And I took one of the Indian ladies who couldn't swim with me at first. We got a little ways from shore, and she freaked (with, as I'm sure Babysis could testify, good reason, although she didn't know that at the time). So I came back and got paired up with a Canadian. We started out, but then we came back to shore, where the Al Shaheen boys were trying to figure out what to do with our odd being sort-of experienced, thanks to the many float trips Dad took us on in our little green canoe, I volunteered to take a kayak out on my own, and that's what I did. I only capsized once, and managed to beat everyone at the game of British bulldog we played. I did get a little burnt on my hands where my shirt didn't cover, and weird patchy places on my legs, but by the time the skin cancer sets in, they'll surely have a cure for it, right???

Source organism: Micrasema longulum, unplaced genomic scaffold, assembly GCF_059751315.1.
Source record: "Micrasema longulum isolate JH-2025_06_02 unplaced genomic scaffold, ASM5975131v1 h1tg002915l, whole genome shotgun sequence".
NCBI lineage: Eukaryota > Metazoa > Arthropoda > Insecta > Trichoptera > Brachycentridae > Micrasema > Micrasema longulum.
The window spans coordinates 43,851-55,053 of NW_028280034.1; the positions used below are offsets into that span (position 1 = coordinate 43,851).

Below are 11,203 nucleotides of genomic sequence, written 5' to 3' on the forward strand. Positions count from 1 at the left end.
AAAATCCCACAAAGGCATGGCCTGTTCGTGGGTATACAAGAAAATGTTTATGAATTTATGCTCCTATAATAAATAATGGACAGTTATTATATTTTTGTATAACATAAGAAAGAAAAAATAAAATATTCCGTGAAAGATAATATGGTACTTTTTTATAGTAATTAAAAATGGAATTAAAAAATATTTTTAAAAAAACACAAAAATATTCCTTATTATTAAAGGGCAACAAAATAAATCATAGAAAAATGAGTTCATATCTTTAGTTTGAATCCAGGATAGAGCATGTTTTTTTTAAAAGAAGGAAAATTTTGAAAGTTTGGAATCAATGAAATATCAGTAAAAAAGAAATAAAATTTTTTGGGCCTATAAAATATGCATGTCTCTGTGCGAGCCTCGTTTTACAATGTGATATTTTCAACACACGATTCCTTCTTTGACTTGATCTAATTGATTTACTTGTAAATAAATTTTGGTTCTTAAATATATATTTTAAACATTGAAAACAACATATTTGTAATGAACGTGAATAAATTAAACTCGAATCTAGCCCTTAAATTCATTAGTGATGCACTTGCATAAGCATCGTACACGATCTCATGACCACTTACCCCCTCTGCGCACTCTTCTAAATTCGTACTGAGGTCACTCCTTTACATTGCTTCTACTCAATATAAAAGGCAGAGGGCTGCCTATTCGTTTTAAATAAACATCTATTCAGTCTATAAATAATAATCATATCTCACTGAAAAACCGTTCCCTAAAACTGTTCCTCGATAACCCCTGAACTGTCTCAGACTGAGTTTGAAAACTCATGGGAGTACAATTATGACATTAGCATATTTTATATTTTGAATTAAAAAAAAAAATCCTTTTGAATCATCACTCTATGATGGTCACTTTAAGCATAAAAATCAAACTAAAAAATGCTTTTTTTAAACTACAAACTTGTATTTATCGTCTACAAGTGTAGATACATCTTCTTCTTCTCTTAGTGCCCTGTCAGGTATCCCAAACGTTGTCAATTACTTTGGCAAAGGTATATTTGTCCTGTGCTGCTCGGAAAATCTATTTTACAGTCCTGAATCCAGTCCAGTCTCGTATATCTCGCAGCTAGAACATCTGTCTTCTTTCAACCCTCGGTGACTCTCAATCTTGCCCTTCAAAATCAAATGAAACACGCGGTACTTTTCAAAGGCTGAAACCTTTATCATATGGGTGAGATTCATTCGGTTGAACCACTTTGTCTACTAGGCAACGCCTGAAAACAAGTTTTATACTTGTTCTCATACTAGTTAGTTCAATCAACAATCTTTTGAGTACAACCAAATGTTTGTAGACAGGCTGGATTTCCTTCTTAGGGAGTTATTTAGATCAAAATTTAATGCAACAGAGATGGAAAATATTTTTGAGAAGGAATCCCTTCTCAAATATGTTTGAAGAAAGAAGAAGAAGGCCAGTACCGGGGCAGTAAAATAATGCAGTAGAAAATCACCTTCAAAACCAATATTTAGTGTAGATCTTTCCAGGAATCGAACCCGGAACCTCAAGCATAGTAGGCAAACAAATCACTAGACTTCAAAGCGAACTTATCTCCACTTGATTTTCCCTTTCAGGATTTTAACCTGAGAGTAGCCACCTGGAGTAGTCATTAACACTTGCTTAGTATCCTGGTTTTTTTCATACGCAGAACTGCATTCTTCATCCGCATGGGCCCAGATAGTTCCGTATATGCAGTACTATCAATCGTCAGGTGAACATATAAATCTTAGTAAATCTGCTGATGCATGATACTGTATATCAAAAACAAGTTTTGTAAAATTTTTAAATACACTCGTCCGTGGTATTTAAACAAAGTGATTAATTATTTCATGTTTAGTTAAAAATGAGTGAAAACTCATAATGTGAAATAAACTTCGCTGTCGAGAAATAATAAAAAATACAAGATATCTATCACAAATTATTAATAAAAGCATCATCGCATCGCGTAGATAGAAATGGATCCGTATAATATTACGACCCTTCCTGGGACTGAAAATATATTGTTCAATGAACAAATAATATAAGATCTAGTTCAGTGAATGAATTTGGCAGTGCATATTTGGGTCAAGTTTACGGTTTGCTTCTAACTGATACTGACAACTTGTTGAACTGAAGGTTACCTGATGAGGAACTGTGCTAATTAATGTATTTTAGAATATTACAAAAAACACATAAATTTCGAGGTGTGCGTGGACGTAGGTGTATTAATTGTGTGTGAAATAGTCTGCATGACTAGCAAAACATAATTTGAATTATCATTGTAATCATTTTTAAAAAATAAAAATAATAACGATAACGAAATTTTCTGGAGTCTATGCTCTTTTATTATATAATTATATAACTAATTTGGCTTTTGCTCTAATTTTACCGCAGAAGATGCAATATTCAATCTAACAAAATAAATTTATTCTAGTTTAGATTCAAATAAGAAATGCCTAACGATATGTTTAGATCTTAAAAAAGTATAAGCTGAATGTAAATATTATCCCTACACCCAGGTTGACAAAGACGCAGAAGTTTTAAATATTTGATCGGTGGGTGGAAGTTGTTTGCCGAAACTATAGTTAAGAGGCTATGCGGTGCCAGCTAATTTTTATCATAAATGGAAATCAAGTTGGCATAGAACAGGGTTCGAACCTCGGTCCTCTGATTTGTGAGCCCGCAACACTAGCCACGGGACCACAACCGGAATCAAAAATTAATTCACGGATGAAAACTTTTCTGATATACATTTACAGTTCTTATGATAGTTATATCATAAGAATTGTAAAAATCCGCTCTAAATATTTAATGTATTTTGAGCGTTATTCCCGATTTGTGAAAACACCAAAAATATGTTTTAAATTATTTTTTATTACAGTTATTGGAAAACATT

Sunday, August 23, 2009

There she goes....

It's 4 p.m. in RAK (Ras Al Khaimah), and I'm at an internet cafe not TOO terribly far from the a.p.t. I actually wrote a nice, inaugural blog during one of my bored moments, but that's on my laptop, which I'm not willing to cart around in 50 degree heat, especially now that Ramadan's on, and my go-to WiFi connection, Coffee and Cream, won't be opening til after sunset. So you're getting this piece of crap instead. Suck it up.

Since this is the inaugural post, I should probably begin by giving you the lowdown on life here. RAK's the northernmost emirate (governing structure...kinda comparable to a state or province), and...hmmm, can the term backwater be used? Maybe not quite in its purest form, but I'll use it anyways. There are lots of new buildings without power, more than one mall operating at half occupancy, with another, BIGGER one in the works (both things fallout from the economic crisis, to my understanding), rubble - from what, I don't know - and at least a couple of dusty back alleys without lights. I know because when I decided to seek out food last night, I ended up meandering down a couple of them.